That moment I put it on I was like okay, I want to take this to the next level”


Perfecting the getting ready process and finding the wig that makes you feel like yourself doesn’t always happen right away.

The first performance a drag queen does can be a scary and chaotic time.

Sometimes a queen has to learn the ropes first and build up to that first performance. However, you can only wait so long for the right time, as Dolce learned. 

“I went out in drag for the first time, and that was my first night out. I didn’t perform for months after that. I wanted to wait for the right time and the right song. 
Honestly, the right time and the right song never comes, so I ended up just doing it and getting it out of the way and it was one of the best decisions I’ve made”

Taking that leap to finally perform is exhilarating, but that doesn’t mean that there won’t be a challenge.

The first time Dolce performed, her wig came off.

“Actually my first time performing my wig came off. It was literally a hot mess. I made the best out of the situation. I remember when the wig came off, I put it in my mouth and started shaking it around.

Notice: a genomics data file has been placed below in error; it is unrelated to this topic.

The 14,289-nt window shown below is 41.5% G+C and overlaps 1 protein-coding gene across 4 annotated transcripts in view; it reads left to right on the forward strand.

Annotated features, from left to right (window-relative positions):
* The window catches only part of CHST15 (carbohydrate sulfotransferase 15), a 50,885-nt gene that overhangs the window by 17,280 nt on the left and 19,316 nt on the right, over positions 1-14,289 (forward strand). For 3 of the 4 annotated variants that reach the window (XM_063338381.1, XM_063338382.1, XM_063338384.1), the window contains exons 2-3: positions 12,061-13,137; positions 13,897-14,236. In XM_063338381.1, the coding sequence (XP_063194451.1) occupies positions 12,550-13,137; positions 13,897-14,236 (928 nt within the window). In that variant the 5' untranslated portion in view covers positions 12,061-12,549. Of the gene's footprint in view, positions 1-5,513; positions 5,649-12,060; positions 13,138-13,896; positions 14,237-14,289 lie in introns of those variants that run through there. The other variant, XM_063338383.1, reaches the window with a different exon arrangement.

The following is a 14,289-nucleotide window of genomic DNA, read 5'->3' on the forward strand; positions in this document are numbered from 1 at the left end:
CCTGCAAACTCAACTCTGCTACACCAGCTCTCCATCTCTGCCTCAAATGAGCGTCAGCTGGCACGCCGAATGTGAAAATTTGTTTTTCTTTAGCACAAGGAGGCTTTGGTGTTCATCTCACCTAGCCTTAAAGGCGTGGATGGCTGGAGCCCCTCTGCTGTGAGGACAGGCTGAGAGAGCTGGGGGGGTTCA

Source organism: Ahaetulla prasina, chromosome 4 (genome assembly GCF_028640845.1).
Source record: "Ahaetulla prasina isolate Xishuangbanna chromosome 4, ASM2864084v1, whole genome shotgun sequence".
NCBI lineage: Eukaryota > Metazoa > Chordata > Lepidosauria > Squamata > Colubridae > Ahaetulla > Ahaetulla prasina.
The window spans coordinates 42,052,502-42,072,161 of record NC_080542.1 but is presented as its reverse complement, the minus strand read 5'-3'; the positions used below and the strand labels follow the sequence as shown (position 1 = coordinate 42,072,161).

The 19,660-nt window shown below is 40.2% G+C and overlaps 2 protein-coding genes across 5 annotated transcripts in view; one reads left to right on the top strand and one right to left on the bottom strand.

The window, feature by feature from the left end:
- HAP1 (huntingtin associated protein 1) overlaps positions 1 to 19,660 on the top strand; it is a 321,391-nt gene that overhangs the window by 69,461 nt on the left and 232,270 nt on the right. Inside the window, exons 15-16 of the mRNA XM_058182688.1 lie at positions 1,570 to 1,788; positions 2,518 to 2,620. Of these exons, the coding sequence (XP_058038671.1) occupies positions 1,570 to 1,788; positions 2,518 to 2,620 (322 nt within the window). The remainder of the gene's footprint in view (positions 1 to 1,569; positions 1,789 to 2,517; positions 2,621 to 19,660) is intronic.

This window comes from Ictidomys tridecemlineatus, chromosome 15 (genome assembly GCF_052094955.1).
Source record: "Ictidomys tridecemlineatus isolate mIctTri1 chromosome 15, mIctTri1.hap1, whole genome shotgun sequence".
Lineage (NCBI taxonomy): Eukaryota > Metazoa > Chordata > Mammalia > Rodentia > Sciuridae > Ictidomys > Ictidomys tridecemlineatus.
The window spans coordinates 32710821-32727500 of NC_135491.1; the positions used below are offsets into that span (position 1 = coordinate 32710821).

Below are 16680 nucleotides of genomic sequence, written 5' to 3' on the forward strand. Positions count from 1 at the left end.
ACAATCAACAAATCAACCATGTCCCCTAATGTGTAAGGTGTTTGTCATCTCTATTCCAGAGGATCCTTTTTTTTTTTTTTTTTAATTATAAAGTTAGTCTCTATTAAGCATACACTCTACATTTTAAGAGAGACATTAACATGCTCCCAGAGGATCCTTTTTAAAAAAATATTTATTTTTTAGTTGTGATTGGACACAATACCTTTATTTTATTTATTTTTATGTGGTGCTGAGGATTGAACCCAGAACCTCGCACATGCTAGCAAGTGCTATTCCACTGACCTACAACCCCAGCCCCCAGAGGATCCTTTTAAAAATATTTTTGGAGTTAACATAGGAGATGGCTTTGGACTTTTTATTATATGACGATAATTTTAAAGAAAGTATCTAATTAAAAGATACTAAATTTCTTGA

I think at that moment, when that happened, I thought okay, this is as bad as it’s going to get, I can only go up from here”

Though a wig malfunction stole the show for Dolce’s first performance, there’s something about being in drag that elevates a persons confidence.

Nayda describes the experience of changing from her everyday self to her drag persona as a complete 180.

“I’m typically pretty confident in my everyday life as a boy, but drag is like something different…you’re such an extravagant character that people are naturally drawn to you.
Like I can do anything, and I’m not afraid”

That confidence that exudes from both Nayda and Dolce has been nurtured from the Dallas drag community.

Dallas may be a big metroplex, but the drag community is one where everyone knows each other and helps build each other up. To Nayda, it means everything.

“It means the world to me. One thing about it is that, it is very competitive, and I think that’s good. That makes you want to work harder and work towards your art and better it always. You never want to stop trying to be better” 

Having moved from Houston to Dallas, Dolce was able to find a new home in the Dallas drag community. 

“Whenever I came to Dallas I found my tribe. I think that my kind of style of drag was embraced here in a way that I hadn’t experience before.
It gave me more opportunities to grow and progress in my persona, my looks and my performances”

Drag is a performance art that gives people the avenue to express their creative freedom and celebrate their authentic self. 

Pride month is a time to remember and celebrate the courageous efforts that the trans women of color and the entire LGBTQ+ community that came before battled to allow the queer generation today to express themselves freely – in or out of drag!


Watch the full interview here: Inside the Life of a Dallas Drag Queen